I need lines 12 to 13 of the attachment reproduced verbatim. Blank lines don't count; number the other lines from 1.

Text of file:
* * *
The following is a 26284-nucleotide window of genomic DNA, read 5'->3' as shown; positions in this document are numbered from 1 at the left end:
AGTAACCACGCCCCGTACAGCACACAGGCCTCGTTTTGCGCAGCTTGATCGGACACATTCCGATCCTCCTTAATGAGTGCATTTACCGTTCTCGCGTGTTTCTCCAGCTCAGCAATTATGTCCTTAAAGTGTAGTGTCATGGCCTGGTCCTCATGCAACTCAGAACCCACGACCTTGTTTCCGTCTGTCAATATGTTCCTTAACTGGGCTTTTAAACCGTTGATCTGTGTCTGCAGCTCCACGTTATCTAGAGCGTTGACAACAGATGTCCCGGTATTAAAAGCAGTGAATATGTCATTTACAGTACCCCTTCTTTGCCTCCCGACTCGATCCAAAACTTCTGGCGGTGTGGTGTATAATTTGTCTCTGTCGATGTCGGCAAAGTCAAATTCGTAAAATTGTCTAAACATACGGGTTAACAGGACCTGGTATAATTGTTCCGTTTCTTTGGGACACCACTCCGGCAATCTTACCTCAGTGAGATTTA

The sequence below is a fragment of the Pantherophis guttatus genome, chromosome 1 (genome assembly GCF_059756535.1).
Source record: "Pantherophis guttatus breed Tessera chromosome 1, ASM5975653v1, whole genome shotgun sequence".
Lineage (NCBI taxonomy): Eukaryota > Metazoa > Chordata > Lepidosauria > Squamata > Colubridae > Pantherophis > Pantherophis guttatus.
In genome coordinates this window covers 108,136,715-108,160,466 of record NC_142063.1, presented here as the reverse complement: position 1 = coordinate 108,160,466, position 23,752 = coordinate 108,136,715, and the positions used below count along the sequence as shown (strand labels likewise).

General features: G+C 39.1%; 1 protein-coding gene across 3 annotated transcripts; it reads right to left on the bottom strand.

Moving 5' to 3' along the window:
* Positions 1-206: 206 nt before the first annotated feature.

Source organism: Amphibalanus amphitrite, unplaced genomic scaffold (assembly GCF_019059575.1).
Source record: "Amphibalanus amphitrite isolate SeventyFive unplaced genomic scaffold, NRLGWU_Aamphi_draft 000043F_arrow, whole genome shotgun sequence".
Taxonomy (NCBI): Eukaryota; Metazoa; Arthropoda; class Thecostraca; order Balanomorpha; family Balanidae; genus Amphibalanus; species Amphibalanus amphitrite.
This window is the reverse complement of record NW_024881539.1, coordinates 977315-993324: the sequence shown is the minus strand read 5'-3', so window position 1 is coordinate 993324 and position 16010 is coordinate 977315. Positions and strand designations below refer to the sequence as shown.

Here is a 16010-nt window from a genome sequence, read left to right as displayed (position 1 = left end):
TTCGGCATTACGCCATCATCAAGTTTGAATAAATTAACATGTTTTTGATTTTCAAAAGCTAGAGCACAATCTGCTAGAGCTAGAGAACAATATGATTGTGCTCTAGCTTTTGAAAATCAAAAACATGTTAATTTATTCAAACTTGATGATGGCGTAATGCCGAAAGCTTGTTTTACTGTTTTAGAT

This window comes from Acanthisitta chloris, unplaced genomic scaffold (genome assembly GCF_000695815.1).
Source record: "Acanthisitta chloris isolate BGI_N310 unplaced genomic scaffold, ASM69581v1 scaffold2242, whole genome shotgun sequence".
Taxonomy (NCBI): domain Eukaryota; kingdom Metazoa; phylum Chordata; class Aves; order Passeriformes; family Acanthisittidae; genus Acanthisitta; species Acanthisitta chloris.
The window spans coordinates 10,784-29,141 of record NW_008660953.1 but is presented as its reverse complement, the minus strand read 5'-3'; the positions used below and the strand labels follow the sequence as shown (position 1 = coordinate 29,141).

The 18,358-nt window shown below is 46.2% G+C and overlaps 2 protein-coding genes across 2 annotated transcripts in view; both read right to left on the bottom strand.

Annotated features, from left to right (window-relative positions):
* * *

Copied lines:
Taxonomy (NCBI): Eukaryota; Metazoa; Arthropoda; class Thecostraca; order Balanomorpha; family Balanidae; genus Amphibalanus; species Amphibalanus amphitrite.
This window is the reverse complement of record NW_024881539.1, coordinates 977315-993324: the sequence shown is the minus strand read 5'-3', so window position 1 is coordinate 993324 and position 16010 is coordinate 977315. Positions and strand designations below refer to the sequence as shown.